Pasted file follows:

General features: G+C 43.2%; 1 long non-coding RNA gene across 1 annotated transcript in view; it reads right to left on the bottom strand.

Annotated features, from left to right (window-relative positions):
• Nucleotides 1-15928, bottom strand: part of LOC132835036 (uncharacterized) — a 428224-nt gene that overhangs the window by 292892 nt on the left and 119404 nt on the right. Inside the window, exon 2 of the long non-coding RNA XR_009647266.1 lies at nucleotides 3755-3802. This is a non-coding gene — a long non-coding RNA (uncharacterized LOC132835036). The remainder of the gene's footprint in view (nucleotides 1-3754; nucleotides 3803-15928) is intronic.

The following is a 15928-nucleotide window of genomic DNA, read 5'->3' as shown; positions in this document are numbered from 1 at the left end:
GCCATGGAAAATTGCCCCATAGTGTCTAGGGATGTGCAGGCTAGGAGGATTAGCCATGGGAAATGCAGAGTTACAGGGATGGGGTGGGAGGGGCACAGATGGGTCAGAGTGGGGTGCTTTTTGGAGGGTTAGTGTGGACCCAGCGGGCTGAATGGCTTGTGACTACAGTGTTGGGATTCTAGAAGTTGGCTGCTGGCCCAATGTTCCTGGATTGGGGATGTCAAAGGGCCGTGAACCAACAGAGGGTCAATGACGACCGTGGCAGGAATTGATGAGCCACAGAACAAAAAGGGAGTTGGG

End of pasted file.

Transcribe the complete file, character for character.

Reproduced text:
General features: G+C 43.2%; 1 long non-coding RNA gene across 1 annotated transcript in view; it reads right to left on the bottom strand.

Annotated features, from left to right (window-relative positions):
• Nucleotides 1-15928, bottom strand: part of LOC132835036 (uncharacterized) — a 428224-nt gene that overhangs the window by 292892 nt on the left and 119404 nt on the right. Inside the window, exon 2 of the long non-coding RNA XR_009647266.1 lies at nucleotides 3755-3802. This is a non-coding gene — a long non-coding RNA (uncharacterized LOC132835036). The remainder of the gene's footprint in view (nucleotides 1-3754; nucleotides 3803-15928) is intronic.

The following is a 15928-nucleotide window of genomic DNA, read 5'->3' as shown; positions in this document are numbered from 1 at the left end:
GCCATGGAAAATTGCCCCATAGTGTCTAGGGATGTGCAGGCTAGGAGGATTAGCCATGGGAAATGCAGAGTTACAGGGATGGGGTGGGAGGGGCACAGATGGGTCAGAGTGGGGTGCTTTTTGGAGGGTTAGTGTGGACCCAGCGGGCTGAATGGCTTGTGACTACAGTGTTGGGATTCTAGAAGTTGGCTGCTGGCCCAATGTTCCTGGATTGGGGATGTCAAAGGGCCGTGAACCAACAGAGGGTCAATGACGACCGTGGCAGGAATTGATGAGCCACAGAACAAAAAGGGAGTTGGG